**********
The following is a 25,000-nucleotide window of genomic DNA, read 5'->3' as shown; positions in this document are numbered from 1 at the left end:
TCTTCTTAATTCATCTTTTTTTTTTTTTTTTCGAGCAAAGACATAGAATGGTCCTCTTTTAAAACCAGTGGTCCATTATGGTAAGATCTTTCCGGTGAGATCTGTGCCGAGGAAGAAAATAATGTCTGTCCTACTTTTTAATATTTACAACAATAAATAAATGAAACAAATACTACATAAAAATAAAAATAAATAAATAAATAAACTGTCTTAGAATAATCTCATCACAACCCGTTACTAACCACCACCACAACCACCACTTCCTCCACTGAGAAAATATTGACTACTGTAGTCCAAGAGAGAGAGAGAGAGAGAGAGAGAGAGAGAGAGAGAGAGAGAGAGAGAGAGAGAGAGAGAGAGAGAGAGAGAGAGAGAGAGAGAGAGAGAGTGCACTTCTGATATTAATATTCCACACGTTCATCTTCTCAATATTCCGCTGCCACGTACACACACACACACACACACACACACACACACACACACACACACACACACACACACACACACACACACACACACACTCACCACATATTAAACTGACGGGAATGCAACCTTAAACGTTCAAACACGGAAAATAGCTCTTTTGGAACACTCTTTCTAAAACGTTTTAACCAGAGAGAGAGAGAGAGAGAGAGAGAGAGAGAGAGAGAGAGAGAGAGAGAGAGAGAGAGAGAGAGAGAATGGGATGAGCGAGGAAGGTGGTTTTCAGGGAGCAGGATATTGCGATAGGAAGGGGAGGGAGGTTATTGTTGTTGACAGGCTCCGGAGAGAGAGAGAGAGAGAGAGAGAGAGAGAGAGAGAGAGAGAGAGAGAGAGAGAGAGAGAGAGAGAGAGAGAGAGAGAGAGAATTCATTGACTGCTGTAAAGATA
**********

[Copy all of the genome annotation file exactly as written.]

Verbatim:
The following is a 25,000-nucleotide window of genomic DNA, read 5'->3' as shown; positions in this document are numbered from 1 at the left end:
TCTTCTTAATTCATCTTTTTTTTTTTTTTTTCGAGCAAAGACATAGAATGGTCCTCTTTTAAAACCAGTGGTCCATTATGGTAAGATCTTTCCGGTGAGATCTGTGCCGAGGAAGAAAATAATGTCTGTCCTACTTTTTAATATTTACAACAATAAATAAATGAAACAAATACTACATAAAAATAAAAATAAATAAATAAATAAACTGTCTTAGAATAATCTCATCACAACCCGTTACTAACCACCACCACAACCACCACTTCCTCCACTGAGAAAATATTGACTACTGTAGTCCAAGAGAGAGAGAGAGAGAGAGAGAGAGAGAGAGAGAGAGAGAGAGAGAGAGAGAGAGAGAGAGAGAGAGAGAGAGAGAGAGAGAGAGAGAGAGTGCACTTCTGATATTAATATTCCACACGTTCATCTTCTCAATATTCCGCTGCCACGTACACACACACACACACACACACACACACACACACACACACACACACACACACACACACACACACACACACACACACTCACCACATATTAAACTGACGGGAATGCAACCTTAAACGTTCAAACACGGAAAATAGCTCTTTTGGAACACTCTTTCTAAAACGTTTTAACCAGAGAGAGAGAGAGAGAGAGAGAGAGAGAGAGAGAGAGAGAGAGAGAGAGAGAGAGAGAGAGAGAGAATGGGATGAGCGAGGAAGGTGGTTTTCAGGGAGCAGGATATTGCGATAGGAAGGGGAGGGAGGTTATTGTTGTTGACAGGCTCCGGAGAGAGAGAGAGAGAGAGAGAGAGAGAGAGAGAGAGAGAGAGAGAGAGAGAGAGAGAGAGAGAGAGAGAGAGAGAGAGAGAATTCATTGACTGCTGTAAAGATA